Stanford president emeritus to take helm of FSI

Casper Merkel logo President Emeritus Gerhard Casper greets German Chancellor Angela Merkel during her appearance at Stanford on April 15, 2010.

Gerhard Casper, Stanford’s ninth president and a senior fellow at the university’s Freeman Spogli Institute for International Studies, has been appointed to lead the institute for a year. The announcement was made Wednesday by Ann Arvin, vice provost and dean of research.

Casper will become director on Sept. 1, 2012. He succeeds Coit D. Blacker, an FSI senior fellow, the Olivier Nomellini Professor in International Studies, and the Olivier Nomellini Family University Fellow in Undergraduate Education. Blacker, whose affiliation with Stanford began in 1977, will be on sabbatical leave next year.

“Chip has provided truly remarkable leadership for FSI,” Arvin said.

Among his priorities at the helm of FSI, Casper will spearhead a search for a director who will take his place in 2013.

“As a senior fellow at FSI since 2000, President Casper brings a deep knowledge of the institute and his own unparalleled experience with academic leadership to the launch of the next phase of the institute’s development,” Arvin said. “His willingness to make this commitment to FSI assures that its many dynamic research and educational programs will be maintained and that new opportunities can be pursued vigorously.”

Casper’s work has primarily focused on constitutional law, constitutional history, comparative law, and legal theory. He has also worked on rule of law issues, teaching in the Draper Hills Summer Fellowship program at FSI’s Center on Democracy, Development, and Rule of Law.

“My main interests in life have been issues of governance as reflected in United States constitutional history and law,” Casper said. “Apart from such global problems as hunger, disease and security, governability itself has become a substantive concern for nation states, regional organizations – such as the European Union – and for the world. Hardly any substantive matter can any longer be addressed and solved parochially. Because of that, institutions like FSI are worth our attention and support. Because of that I have agreed to make my own modest contribution.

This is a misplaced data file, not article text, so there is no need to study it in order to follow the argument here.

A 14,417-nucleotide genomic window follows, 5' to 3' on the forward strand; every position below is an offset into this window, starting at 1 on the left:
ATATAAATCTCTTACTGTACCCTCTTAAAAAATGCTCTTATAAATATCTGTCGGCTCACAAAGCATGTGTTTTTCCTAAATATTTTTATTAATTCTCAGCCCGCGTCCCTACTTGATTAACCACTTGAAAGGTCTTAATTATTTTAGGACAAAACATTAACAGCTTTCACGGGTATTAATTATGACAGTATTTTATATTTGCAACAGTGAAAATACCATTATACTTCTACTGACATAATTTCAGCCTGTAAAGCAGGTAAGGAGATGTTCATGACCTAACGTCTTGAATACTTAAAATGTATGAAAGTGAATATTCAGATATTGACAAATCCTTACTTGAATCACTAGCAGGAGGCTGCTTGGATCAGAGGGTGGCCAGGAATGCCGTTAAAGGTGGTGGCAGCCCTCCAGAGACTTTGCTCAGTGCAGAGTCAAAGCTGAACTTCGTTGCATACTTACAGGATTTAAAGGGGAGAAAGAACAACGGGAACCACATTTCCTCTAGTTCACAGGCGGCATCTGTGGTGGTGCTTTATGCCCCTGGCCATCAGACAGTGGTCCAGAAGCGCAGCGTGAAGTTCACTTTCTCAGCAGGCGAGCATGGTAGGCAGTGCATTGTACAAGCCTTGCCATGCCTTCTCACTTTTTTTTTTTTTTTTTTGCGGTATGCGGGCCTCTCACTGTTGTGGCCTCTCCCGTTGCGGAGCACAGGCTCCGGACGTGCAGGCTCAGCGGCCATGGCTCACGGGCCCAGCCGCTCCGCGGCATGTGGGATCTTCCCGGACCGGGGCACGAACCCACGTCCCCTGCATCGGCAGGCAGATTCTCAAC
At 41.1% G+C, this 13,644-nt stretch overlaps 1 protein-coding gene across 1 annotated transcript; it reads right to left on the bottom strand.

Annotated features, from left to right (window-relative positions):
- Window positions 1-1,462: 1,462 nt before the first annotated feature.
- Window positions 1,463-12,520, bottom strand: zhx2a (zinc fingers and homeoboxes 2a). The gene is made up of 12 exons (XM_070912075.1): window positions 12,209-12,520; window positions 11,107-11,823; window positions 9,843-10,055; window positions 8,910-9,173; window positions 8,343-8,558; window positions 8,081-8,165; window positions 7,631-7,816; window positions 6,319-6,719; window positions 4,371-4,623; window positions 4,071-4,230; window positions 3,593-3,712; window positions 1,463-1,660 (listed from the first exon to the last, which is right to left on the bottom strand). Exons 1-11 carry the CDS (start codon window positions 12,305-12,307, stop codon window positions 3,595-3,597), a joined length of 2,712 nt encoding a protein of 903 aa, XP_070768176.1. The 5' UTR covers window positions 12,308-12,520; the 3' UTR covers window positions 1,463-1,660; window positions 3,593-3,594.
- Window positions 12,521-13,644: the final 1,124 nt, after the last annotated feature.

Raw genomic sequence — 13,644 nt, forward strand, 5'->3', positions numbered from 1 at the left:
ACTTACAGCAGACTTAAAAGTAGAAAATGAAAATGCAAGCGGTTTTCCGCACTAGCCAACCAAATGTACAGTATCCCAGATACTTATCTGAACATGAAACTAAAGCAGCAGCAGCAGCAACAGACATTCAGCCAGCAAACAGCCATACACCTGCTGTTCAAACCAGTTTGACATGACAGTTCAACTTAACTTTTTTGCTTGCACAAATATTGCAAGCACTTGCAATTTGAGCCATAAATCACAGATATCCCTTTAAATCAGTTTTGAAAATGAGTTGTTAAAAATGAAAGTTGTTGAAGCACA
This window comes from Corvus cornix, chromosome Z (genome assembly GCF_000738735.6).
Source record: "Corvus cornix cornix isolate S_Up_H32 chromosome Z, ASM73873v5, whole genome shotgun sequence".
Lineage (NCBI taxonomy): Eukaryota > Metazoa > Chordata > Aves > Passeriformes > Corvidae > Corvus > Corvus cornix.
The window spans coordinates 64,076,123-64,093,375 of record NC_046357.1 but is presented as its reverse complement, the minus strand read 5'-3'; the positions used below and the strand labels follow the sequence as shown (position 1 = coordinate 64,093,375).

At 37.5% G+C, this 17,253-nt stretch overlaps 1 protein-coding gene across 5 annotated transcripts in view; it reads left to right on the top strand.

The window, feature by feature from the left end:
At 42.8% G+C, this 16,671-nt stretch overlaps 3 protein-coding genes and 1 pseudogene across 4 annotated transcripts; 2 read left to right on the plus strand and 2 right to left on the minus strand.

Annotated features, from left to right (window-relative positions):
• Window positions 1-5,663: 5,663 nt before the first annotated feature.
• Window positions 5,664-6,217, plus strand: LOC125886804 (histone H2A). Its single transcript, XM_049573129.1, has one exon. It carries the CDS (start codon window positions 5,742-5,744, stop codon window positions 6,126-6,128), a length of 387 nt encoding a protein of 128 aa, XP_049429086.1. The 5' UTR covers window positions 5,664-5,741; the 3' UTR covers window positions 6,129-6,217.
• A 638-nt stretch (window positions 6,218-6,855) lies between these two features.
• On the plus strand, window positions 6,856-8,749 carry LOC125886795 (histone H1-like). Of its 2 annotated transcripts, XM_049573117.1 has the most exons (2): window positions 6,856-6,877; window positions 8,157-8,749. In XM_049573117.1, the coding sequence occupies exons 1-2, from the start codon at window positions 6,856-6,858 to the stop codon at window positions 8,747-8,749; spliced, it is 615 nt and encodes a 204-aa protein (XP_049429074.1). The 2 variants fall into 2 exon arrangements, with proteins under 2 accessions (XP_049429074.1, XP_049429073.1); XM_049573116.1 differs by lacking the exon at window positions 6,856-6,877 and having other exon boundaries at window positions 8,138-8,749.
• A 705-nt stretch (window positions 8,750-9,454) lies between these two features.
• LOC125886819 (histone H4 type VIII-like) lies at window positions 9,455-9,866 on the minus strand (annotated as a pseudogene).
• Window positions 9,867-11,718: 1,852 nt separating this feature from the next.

“That decision has been made much easier by the great leadership which Chip Blacker has provided over the last nine years,” he said.

Blacker, who has led FSI since 2003, called Casper the “perfect choice” to lead FSI.

"President Casper brings a deep knowledge of the institute and his own unparalleled experience with academic leadership to the launch of the next phase of the institute’s development," – Ann Arvin, vice provost and dean of research

“I’m delighted that Gerhard Casper has agreed to take the reins of FSI after I step down in August,” Blacker said. “Gerhard’s willingness to serve in this capacity guarantees strong leadership for the institute at a critically important moment in its history.”

Before starting his tenure as Stanford’s president in 1992, Casper spent 26 years at the University of Chicago where he taught law before serving as dean of the law school. He was Chicago’s provost from 1989 to 1992.

Casper, who is the Peter and Helen Bing Professor in Undergraduate Studies, Emeritus, and a professor emeritus at Stanford Law School, began his teaching career in 1964 as an assistant professor of political science at the University of California, Berkeley.

Born in Hamburg, Germany in 1937, Casper studied law at the universities of Freiburg and Hamburg. He earned his first law degree in 1961 and received his master of laws degree from Yale Law School a year later. He then returned to Freiburg, where he received his doctorate in 1964. He immigrated to the United States in 1964.

He has been elected to membership in the American Law Institute, the International Academy of Comparative Law, the American Academy of Arts and Sciences, the Orden Pour le mérite für Wissenschaften und Künste (Order Pour le mérite for the Sciences and Arts), and the American Philosophical Society. He has held the Kluge Chair in American Law and Governance at the Library of Congress, and has been awarded several honorary doctorates.

Casper is a member of the board of trustees of the Central European University in Budapest and additional not-for-profit boards. From 2000 to 2008, he served as a successor trustee of Yale University.

He is married to Regina Casper, professor emerita (on recall) of psychiatry and behavioral sciences at Stanford.